Your physical location is not tracked systematically. In practice, you can often do what you propose without trouble. It's not really a big deal, going to such length (making sure you enter and leave through Germany) just to circumvent the system is expensive and troublesome.

There are also many other ways you could get caught, say you are doing something illegal in Greece and the police picks you up. It's also difficult to lie consitently and convincingly so if you are asked to detail your plans (which is not always the case), you have to choose between revealing the change of plans yourself or getting trapped in a lie. Once you tell the border guard that you are staying in Germany, there is no going back, they have direct evidence that you committed fraud. They might not notice but if they do anything you have on you (tickets, booking in Greece) would be additional evidence against you and you cannot claim you acted in good faith anymore.

Some countries do go beyond that, going as far as rescinding a visa if they notice you cancelled a hotel booking (that is even if you still intend to travel to the same country and the same city at the same time but have a different accomodation!)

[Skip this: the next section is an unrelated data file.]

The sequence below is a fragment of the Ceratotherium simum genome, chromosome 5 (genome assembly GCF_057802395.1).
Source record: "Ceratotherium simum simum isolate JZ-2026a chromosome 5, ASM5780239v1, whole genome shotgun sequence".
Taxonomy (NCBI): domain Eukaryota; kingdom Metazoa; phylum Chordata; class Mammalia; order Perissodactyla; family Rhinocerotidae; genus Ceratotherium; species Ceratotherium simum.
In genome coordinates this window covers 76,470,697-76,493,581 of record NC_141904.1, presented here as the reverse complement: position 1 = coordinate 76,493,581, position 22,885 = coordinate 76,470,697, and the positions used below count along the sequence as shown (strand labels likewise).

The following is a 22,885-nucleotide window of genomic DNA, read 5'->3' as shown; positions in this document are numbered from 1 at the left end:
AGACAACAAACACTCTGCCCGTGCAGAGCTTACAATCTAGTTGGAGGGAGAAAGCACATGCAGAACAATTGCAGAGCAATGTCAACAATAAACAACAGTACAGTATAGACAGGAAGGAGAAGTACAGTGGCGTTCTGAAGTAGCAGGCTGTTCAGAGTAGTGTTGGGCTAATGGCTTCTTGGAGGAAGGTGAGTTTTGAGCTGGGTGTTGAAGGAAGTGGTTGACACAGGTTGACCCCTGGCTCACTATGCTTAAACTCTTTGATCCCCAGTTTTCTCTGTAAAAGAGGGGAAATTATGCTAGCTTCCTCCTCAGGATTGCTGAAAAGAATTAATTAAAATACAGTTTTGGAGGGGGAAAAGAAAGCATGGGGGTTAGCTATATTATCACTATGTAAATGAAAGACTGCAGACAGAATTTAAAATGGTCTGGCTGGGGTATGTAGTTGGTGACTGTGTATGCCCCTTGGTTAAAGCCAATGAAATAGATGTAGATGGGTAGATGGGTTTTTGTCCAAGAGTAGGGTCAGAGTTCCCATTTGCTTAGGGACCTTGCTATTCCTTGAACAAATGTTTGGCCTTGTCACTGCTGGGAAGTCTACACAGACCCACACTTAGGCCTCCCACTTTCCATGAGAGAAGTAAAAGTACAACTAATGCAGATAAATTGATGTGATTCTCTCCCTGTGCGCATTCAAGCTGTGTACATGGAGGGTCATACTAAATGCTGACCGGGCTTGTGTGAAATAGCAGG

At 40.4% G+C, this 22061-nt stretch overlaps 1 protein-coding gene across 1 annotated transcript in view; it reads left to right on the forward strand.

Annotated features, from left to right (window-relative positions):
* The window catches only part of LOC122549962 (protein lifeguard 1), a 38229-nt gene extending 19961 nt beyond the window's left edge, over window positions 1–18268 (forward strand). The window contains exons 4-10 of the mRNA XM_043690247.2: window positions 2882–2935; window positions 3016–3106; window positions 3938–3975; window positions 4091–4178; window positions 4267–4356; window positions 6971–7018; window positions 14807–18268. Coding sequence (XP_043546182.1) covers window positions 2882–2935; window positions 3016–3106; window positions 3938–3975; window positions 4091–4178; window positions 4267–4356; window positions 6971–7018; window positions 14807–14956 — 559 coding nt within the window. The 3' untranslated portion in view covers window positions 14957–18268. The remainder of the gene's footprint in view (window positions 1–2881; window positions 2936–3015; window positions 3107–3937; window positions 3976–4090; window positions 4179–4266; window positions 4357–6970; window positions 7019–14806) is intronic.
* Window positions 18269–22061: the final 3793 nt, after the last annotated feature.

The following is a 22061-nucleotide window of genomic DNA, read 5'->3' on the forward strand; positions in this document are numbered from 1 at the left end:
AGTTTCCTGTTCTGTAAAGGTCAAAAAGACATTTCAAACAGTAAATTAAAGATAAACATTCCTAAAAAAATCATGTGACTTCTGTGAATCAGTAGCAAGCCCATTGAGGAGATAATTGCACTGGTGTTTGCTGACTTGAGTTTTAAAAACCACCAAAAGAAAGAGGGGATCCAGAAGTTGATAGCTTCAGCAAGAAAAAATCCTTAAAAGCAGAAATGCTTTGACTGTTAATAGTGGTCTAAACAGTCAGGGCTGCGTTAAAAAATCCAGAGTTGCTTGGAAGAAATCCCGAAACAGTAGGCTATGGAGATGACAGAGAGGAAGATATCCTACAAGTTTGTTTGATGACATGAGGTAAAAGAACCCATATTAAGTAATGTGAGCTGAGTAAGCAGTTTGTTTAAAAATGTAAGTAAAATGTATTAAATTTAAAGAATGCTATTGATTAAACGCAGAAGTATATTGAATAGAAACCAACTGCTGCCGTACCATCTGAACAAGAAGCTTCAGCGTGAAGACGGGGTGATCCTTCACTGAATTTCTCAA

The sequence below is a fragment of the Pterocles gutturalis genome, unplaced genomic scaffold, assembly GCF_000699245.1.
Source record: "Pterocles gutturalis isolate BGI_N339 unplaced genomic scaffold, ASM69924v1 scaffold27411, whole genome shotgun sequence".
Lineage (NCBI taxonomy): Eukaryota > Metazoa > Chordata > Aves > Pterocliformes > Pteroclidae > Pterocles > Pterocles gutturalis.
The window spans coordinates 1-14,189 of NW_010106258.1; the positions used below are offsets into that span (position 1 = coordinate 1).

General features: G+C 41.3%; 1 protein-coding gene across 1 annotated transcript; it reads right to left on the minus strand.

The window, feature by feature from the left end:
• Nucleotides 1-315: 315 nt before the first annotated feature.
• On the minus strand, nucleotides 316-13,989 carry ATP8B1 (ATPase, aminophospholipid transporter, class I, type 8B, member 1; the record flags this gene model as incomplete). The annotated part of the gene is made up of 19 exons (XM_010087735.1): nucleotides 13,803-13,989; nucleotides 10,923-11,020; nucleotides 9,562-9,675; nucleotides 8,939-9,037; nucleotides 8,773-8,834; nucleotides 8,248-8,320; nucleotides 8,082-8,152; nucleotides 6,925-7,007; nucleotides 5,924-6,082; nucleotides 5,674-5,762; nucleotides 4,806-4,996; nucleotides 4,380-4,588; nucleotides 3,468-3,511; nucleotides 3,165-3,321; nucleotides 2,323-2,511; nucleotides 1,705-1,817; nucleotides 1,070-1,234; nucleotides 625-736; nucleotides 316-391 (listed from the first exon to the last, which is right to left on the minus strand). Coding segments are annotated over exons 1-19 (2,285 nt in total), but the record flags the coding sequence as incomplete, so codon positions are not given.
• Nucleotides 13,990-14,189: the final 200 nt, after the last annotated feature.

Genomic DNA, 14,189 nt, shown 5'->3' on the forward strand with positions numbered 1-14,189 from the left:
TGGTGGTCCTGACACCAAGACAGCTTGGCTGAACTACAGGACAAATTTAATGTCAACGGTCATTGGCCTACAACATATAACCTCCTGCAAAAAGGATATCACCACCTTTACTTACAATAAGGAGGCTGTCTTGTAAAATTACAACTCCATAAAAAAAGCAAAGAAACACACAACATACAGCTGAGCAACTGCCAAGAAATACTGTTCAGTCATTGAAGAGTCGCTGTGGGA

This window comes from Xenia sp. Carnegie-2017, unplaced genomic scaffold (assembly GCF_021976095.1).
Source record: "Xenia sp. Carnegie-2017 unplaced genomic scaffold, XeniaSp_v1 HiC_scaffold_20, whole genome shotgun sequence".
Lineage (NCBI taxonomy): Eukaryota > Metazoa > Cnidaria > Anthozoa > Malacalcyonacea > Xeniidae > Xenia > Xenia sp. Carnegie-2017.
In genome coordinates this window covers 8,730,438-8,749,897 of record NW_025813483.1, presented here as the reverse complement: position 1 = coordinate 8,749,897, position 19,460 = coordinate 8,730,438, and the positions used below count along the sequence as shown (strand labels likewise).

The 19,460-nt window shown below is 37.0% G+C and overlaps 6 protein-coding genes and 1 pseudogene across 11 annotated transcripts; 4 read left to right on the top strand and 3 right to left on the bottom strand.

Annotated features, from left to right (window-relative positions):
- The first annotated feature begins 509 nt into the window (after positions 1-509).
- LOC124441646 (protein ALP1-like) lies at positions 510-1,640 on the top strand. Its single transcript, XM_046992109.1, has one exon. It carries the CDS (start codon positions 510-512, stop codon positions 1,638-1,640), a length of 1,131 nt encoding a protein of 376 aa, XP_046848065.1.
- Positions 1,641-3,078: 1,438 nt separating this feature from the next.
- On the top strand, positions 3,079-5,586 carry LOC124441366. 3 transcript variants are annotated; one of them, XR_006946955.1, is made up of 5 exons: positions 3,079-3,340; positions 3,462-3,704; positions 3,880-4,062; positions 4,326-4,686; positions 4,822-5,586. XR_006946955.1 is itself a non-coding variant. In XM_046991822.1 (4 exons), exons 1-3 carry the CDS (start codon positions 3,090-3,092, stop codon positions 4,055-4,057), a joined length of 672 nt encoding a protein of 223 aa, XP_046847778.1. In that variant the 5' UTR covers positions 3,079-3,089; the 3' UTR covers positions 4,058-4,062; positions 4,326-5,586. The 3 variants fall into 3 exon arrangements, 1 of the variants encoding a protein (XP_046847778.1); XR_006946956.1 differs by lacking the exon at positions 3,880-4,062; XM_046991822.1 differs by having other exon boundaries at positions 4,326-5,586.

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  • sorry but i'm a little confused by your response. are you suggesting that i could probably enter and leave schengen from greece with a visa given by germany without getting into trouble now and in future visa applications?
    – user123040
    Sep 18 at 15:18
  • @user123040 Moral of the story, Yes you can enter any Schengen country with your Schengen visa regardless of the issuing country. Answer to similar question Sep 18 at 18:40
  • @user123040 It's likely yes but it's not black and white.
    – Relaxed
    Sep 18 at 19:42
  • @DavidSupportsMonica That's not exactly what the rules say. You can definitely enter and leave by way of Germany to go to Greece with any Schengen visa or vice versa (that's kind of the point). And if your main destination is Greece, you are even supposed to apply to the Greek consulate for a visa for the purpose of entering through Germany.
    – Relaxed
    Sep 19 at 13:24
  • @Relaxed Fair enough, thanks. I'll delete my comment. Sep 19 at 14:44